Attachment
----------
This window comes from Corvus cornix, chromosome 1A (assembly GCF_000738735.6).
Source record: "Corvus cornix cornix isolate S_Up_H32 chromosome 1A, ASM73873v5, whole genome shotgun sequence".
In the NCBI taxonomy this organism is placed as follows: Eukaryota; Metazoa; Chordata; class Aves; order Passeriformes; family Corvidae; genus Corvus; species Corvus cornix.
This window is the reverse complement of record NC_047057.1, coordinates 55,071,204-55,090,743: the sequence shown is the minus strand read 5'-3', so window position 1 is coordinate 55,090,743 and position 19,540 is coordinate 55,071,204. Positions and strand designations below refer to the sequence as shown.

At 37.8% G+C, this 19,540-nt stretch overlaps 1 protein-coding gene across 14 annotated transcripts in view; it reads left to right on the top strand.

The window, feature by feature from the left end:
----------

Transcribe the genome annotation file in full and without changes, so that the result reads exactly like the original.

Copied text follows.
This window comes from Corvus cornix, chromosome 1A (assembly GCF_000738735.6).
Source record: "Corvus cornix cornix isolate S_Up_H32 chromosome 1A, ASM73873v5, whole genome shotgun sequence".
In the NCBI taxonomy this organism is placed as follows: Eukaryota; Metazoa; Chordata; class Aves; order Passeriformes; family Corvidae; genus Corvus; species Corvus cornix.
This window is the reverse complement of record NC_047057.1, coordinates 55,071,204-55,090,743: the sequence shown is the minus strand read 5'-3', so window position 1 is coordinate 55,090,743 and position 19,540 is coordinate 55,071,204. Positions and strand designations below refer to the sequence as shown.

At 37.8% G+C, this 19,540-nt stretch overlaps 1 protein-coding gene across 14 annotated transcripts in view; it reads left to right on the top strand.

The window, feature by feature from the left end: